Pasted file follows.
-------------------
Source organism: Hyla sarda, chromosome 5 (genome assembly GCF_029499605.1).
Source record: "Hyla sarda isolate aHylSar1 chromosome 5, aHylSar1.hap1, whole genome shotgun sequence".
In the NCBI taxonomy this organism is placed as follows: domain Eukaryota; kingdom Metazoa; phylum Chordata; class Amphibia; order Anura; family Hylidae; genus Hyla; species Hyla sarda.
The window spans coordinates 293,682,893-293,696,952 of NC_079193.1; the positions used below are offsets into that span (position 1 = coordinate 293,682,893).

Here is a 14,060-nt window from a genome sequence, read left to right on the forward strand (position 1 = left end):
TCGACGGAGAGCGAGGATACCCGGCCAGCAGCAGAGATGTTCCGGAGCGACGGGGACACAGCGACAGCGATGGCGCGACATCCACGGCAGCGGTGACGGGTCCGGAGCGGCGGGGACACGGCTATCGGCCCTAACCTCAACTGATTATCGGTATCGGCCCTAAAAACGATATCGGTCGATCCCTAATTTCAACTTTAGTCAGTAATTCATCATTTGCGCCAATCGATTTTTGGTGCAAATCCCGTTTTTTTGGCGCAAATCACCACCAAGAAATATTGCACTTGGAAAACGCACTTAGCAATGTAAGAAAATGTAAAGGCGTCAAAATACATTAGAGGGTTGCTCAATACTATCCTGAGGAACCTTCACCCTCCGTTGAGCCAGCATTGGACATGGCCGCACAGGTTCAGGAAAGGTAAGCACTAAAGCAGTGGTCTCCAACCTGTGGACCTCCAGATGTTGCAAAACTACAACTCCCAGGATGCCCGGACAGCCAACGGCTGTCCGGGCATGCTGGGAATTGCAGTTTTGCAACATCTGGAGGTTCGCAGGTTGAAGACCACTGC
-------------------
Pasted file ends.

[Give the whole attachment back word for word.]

Source organism: Hyla sarda, chromosome 5 (genome assembly GCF_029499605.1).
Source record: "Hyla sarda isolate aHylSar1 chromosome 5, aHylSar1.hap1, whole genome shotgun sequence".
In the NCBI taxonomy this organism is placed as follows: domain Eukaryota; kingdom Metazoa; phylum Chordata; class Amphibia; order Anura; family Hylidae; genus Hyla; species Hyla sarda.
The window spans coordinates 293,682,893-293,696,952 of NC_079193.1; the positions used below are offsets into that span (position 1 = coordinate 293,682,893).

Here is a 14,060-nt window from a genome sequence, read left to right on the forward strand (position 1 = left end):
TCGACGGAGAGCGAGGATACCCGGCCAGCAGCAGAGATGTTCCGGAGCGACGGGGACACAGCGACAGCGATGGCGCGACATCCACGGCAGCGGTGACGGGTCCGGAGCGGCGGGGACACGGCTATCGGCCCTAACCTCAACTGATTATCGGTATCGGCCCTAAAAACGATATCGGTCGATCCCTAATTTCAACTTTAGTCAGTAATTCATCATTTGCGCCAATCGATTTTTGGTGCAAATCCCGTTTTTTTGGCGCAAATCACCACCAAGAAATATTGCACTTGGAAAACGCACTTAGCAATGTAAGAAAATGTAAAGGCGTCAAAATACATTAGAGGGTTGCTCAATACTATCCTGAGGAACCTTCACCCTCCGTTGAGCCAGCATTGGACATGGCCGCACAGGTTCAGGAAAGGTAAGCACTAAAGCAGTGGTCTCCAACCTGTGGACCTCCAGATGTTGCAAAACTACAACTCCCAGGATGCCCGGACAGCCAACGGCTGTCCGGGCATGCTGGGAATTGCAGTTTTGCAACATCTGGAGGTTCGCAGGTTGAAGACCACTGC